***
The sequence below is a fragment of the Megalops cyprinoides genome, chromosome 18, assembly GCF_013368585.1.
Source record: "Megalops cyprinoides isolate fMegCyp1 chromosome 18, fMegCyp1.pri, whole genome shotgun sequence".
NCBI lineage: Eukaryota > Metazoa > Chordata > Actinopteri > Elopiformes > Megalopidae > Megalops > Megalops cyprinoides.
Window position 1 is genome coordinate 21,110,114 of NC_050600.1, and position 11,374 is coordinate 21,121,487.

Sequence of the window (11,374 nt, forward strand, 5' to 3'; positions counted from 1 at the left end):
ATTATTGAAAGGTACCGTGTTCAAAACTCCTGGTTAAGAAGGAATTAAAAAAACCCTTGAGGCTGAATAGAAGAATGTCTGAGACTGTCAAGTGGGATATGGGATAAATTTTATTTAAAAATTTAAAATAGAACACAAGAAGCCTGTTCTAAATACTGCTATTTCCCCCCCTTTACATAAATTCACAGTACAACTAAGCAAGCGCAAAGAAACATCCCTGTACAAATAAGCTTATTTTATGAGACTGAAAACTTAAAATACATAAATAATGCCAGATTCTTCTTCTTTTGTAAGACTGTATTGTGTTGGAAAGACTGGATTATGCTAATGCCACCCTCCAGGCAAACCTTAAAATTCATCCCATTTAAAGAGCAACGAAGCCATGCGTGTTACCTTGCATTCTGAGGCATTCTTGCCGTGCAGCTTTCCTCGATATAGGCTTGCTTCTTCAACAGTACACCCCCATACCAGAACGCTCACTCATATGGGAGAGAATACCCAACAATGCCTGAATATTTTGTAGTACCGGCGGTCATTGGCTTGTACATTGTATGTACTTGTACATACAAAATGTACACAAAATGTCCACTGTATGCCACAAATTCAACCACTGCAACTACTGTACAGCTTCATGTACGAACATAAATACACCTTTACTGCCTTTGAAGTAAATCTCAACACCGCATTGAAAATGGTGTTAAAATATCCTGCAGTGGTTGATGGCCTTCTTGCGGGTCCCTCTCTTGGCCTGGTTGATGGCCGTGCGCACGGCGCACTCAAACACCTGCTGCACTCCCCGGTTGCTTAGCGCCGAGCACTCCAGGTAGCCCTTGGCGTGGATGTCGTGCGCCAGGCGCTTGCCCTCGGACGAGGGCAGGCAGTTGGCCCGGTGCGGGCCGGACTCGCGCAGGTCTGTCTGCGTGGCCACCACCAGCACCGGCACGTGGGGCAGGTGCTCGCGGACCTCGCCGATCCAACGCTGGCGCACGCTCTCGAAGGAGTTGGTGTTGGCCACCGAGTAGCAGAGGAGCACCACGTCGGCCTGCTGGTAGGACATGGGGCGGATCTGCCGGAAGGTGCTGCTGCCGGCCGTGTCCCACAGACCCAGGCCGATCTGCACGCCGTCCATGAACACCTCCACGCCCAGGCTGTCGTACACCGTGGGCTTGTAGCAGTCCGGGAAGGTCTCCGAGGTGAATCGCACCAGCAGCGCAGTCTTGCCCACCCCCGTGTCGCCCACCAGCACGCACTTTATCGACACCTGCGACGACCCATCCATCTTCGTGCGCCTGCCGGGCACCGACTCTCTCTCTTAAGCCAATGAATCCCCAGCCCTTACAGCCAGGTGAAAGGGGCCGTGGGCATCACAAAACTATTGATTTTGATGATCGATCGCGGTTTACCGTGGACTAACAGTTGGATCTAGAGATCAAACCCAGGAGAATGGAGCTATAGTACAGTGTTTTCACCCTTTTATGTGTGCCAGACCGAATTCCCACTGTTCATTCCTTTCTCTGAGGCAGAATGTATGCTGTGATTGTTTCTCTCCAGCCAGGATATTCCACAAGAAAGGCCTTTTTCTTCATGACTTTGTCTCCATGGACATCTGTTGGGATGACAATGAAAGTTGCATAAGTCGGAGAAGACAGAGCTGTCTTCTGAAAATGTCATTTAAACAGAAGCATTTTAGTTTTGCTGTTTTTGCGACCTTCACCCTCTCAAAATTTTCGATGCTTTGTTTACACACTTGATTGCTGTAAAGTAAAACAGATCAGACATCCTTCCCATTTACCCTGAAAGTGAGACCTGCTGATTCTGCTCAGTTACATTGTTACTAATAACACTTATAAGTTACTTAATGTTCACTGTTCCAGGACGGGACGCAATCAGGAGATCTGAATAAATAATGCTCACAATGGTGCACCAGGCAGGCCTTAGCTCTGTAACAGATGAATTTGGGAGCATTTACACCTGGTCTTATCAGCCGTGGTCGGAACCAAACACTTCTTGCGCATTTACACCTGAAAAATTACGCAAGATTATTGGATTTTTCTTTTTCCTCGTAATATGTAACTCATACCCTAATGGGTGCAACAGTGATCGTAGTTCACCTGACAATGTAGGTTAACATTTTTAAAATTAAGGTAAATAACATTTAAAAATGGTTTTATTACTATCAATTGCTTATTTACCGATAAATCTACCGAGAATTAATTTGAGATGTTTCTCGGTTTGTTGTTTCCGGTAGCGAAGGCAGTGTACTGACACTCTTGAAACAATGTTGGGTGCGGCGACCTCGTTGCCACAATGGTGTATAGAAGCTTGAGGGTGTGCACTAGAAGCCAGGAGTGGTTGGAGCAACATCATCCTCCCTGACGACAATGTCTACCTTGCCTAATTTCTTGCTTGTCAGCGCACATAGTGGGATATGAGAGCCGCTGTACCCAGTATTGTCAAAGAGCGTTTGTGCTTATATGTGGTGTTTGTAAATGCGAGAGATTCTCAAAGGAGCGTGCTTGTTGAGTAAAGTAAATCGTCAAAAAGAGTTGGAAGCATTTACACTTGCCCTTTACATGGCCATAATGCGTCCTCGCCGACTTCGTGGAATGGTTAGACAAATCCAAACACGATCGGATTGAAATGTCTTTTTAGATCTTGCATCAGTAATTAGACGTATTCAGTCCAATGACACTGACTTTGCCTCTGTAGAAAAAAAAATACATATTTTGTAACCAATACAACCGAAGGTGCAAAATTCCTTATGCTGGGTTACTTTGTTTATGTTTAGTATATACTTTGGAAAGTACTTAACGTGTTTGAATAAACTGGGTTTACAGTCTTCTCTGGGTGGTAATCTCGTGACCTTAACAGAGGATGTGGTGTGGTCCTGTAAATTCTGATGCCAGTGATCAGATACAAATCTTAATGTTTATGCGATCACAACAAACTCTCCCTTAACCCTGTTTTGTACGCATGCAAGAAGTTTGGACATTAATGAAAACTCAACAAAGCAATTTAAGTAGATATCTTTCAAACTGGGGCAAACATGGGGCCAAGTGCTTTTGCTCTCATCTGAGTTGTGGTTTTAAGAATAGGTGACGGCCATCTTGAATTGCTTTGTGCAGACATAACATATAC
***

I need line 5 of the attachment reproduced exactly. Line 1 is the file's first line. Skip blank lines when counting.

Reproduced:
Sequence of the window (11,374 nt, forward strand, 5' to 3'; positions counted from 1 at the left end):